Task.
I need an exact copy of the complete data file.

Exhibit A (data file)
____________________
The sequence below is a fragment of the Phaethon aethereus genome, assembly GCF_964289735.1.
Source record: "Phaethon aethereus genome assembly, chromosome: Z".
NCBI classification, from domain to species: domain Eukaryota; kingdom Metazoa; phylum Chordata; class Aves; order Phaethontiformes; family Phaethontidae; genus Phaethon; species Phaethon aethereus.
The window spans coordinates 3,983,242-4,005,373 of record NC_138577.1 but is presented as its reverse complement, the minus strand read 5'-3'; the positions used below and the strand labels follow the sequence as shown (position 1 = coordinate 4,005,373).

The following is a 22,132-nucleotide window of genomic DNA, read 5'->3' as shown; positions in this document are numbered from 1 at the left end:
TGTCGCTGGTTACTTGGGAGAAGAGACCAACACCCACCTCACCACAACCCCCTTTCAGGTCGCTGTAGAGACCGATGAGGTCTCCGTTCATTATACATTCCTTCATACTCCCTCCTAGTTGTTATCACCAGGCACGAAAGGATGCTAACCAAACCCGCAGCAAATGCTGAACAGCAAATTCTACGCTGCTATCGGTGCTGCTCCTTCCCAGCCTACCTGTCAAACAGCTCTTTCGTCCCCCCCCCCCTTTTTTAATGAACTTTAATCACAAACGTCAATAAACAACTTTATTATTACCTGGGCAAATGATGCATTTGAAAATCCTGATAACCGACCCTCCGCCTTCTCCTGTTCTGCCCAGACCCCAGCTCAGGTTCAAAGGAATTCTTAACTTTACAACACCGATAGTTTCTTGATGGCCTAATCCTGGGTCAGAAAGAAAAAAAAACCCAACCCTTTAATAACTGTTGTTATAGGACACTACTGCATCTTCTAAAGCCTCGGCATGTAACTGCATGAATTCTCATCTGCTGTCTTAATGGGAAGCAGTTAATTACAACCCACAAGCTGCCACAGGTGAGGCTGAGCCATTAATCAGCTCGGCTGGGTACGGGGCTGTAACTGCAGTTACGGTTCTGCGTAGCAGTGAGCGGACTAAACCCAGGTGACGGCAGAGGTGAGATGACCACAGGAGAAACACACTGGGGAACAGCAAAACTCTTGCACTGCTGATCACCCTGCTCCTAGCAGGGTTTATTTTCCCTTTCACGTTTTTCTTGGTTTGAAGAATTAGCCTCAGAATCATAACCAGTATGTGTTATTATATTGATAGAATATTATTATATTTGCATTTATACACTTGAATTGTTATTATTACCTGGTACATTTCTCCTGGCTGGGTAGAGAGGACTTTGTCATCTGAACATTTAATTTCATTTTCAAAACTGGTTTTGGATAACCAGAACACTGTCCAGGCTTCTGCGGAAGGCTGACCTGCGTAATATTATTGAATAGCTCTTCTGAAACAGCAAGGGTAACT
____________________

The sequence below is a fragment of the Phaethon aethereus genome, assembly GCF_964289735.1.
Source record: "Phaethon aethereus genome assembly, chromosome: Z".
NCBI classification, from domain to species: domain Eukaryota; kingdom Metazoa; phylum Chordata; class Aves; order Phaethontiformes; family Phaethontidae; genus Phaethon; species Phaethon aethereus.
The window spans coordinates 3,983,242-4,005,373 of record NC_138577.1 but is presented as its reverse complement, the minus strand read 5'-3'; the positions used below and the strand labels follow the sequence as shown (position 1 = coordinate 4,005,373).

The following is a 22,132-nucleotide window of genomic DNA, read 5'->3' as shown; positions in this document are numbered from 1 at the left end:
TGTCGCTGGTTACTTGGGAGAAGAGACCAACACCCACCTCACCACAACCCCCTTTCAGGTCGCTGTAGAGACCGATGAGGTCTCCGTTCATTATACATTCCTTCATACTCCCTCCTAGTTGTTATCACCAGGCACGAAAGGATGCTAACCAAACCCGCAGCAAATGCTGAACAGCAAATTCTACGCTGCTATCGGTGCTGCTCCTTCCCAGCCTACCTGTCAAACAGCTCTTTCGTCCCCCCCCCCCTTTTTTAATGAACTTTAATCACAAACGTCAATAAACAACTTTATTATTACCTGGGCAAATGATGCATTTGAAAATCCTGATAACCGACCCTCCGCCTTCTCCTGTTCTGCCCAGACCCCAGCTCAGGTTCAAAGGAATTCTTAACTTTACAACACCGATAGTTTCTTGATGGCCTAATCCTGGGTCAGAAAGAAAAAAAAACCCAACCCTTTAATAACTGTTGTTATAGGACACTACTGCATCTTCTAAAGCCTCGGCATGTAACTGCATGAATTCTCATCTGCTGTCTTAATGGGAAGCAGTTAATTACAACCCACAAGCTGCCACAGGTGAGGCTGAGCCATTAATCAGCTCGGCTGGGTACGGGGCTGTAACTGCAGTTACGGTTCTGCGTAGCAGTGAGCGGACTAAACCCAGGTGACGGCAGAGGTGAGATGACCACAGGAGAAACACACTGGGGAACAGCAAAACTCTTGCACTGCTGATCACCCTGCTCCTAGCAGGGTTTATTTTCCCTTTCACGTTTTTCTTGGTTTGAAGAATTAGCCTCAGAATCATAACCAGTATGTGTTATTATATTGATAGAATATTATTATATTTGCATTTATACACTTGAATTGTTATTATTACCTGGTACATTTCTCCTGGCTGGGTAGAGAGGACTTTGTCATCTGAACATTTAATTTCATTTTCAAAACTGGTTTTGGATAACCAGAACACTGTCCAGGCTTCTGCGGAAGGCTGACCTGCGTAATATTATTGAATAGCTCTTCTGAAACAGCAAGGGTAACT